Muslims celebrate Festival of Sacrifice
The big mosque on...
From Brownstown Township to Rochester Hills, mosques throughout Metro Detroit will fill today for the celebration of Eid al-Adha, the Festival of Sacrifice, one of the two major Islamic festivals of the year, according to DetNews.com.
The big mosque on Ford Road, the Islamic Center of America, annually draws 6,000 Muslims who commemorate the willingness of Ibrahim, or Abraham, to sacrifice his son to God -- and the revelation that the blood sacrifices of ancient times were unnecessary to please God or to atone for sin. Many smaller mosques also will attract overflow crowds.
"It is a big day," said E. Shukry Abdul-Ghani, of Detroit, as he completed prayer Friday at the Masjid Wali Muhammad, the home of the first African-American Muslim congregation in the country. "It is the most important of our two feasts."
"We give our children and our families gifts, and we have great big meals, and pray and meet with our families," said Alfred Hassan, who also worships at the mosque on Linwood, across from Central High School. "And it is a big time for donations to the poor. We give a lot at this time of year."
The mosque, once known at Muhammad`s Temple No. 1, was originally in the Black Bottom neighborhood on the east side. Founded by W.D. Fard and led by Elijah Muhammad of The Nation of Islam, the mosque moved to Linwood before it came under the leadership of Warith Deen Muhammad, Elijah Muhammad`s son, who died in September.
Warith Deen Muhammad embraced what many Muslims considered mainline Islam long before his death.
At a time of harsh economic realities, the charity and the ceremonial sacrifice of lambs or goats and the distribution of the meat from the ritual of Eid al-Adha seems especially poignant. Annually, the freshly slaughtered meat is delivered to the needy, including food banks in Metro Detroit, and the amount of meat distributed grows every year.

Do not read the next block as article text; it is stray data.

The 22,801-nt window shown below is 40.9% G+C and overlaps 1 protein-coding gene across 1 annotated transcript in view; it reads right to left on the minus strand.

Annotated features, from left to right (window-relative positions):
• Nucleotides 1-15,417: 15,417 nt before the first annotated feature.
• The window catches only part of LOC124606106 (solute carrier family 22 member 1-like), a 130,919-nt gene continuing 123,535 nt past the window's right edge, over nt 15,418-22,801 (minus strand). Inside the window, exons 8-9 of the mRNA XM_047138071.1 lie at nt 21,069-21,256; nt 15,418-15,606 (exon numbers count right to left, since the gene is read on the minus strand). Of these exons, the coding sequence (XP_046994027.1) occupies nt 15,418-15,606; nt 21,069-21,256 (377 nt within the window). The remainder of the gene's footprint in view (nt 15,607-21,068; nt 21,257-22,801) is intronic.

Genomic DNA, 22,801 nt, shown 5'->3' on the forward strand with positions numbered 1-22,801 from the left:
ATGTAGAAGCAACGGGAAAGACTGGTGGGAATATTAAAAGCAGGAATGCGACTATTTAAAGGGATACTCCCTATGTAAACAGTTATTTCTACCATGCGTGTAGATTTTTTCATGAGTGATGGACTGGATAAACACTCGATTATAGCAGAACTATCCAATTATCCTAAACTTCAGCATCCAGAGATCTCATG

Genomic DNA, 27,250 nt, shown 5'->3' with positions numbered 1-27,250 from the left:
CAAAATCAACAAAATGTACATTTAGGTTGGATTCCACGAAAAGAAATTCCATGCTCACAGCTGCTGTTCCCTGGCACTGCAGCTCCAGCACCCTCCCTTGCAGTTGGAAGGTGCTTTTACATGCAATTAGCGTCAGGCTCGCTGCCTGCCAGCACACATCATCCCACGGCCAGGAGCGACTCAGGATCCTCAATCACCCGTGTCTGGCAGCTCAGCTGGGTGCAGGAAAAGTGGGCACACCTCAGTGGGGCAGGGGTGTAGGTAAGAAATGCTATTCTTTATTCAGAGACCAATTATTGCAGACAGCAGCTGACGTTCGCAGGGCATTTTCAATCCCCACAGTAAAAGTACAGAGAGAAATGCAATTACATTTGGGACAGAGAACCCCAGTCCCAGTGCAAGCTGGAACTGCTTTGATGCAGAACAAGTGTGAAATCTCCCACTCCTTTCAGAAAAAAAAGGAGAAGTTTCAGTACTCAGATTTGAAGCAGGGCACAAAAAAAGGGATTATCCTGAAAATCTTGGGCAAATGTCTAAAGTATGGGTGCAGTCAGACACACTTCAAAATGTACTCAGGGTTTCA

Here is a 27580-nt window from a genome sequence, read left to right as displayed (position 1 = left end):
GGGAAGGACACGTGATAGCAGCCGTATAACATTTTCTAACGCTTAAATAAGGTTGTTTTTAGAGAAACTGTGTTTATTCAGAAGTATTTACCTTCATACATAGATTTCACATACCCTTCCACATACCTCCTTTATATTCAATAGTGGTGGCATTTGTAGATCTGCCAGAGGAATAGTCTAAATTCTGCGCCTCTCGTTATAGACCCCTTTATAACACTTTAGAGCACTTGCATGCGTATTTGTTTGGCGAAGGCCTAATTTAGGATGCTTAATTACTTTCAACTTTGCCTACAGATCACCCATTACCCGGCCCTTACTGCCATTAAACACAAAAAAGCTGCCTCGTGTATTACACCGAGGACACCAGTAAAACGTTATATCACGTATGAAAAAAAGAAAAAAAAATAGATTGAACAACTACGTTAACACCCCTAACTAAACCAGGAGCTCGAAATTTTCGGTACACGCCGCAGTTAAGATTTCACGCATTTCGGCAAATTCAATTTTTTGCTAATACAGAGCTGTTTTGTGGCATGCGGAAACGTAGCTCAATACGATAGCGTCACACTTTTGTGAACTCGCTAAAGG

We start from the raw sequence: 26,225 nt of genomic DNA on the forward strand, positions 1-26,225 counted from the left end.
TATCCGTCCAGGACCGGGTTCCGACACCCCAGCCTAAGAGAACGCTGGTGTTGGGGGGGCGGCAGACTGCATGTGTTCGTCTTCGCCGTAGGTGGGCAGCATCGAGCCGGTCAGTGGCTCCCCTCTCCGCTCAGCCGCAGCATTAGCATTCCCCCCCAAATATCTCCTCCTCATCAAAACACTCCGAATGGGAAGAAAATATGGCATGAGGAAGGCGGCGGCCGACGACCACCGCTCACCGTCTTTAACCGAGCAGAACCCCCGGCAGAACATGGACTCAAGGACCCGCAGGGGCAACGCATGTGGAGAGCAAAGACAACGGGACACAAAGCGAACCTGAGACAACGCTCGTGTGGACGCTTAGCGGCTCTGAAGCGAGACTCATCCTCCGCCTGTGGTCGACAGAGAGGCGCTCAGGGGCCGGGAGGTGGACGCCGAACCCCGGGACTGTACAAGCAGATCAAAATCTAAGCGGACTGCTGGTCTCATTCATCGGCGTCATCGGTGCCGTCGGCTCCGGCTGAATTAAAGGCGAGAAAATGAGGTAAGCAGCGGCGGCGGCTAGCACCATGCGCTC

There are more than 30 mosques in Metro Detroit
The holy day is a joyous occasion that occurs annually, based on the lunar calendar, at the end of the Hajj, the great, dramatic pilgrimage to Mecca, required of Muslims at least once in their lives.
"It`s a very busy few days for us," said Imam Mohammad Ali Elahi, of the Islamic House of Wisdom, in Dearborn Heights.
Imam Dawud Walid, who also is the executive director of the Council on American Islamic Relations of Michigan, told those worshipping Friday at Masjid Wali Muhammad that the Prophet Muhammad made the importance of Eid al-Adha clear when he called it "the greater day."
When a goat or ram appeared after God spared Ishmael, Ibrahim`s son, the meaning of the Feast of Sacrifice was also clear, Walid said.
"This was a sign: Not only was God telling them and us that we should not sacrifice our future, but God is in no need of blood sacrifice," Walid said.
"According to the Qur`an, our wealth and blood do not reach God; only our piety.
"This should be a sign to those crazy terrorists who go around killing and blowing up themselves and killing others: This is not Islam!"
For the first time, the members of 10 mosques will host the Greater Detroit Eid al-Adha Carnival from 11 a.m. to 7 p.m. Sunday at the Rock Financial Showplace, in Novi.
"The whole idea came about because we tend to have our own growing communities here in southeastern Michigan, and they are often very separate in terms of activities," said Yusuf Hai, one of the organizers. "So this would be a good time to bring all of the communities together and have some common ground and make it a family event."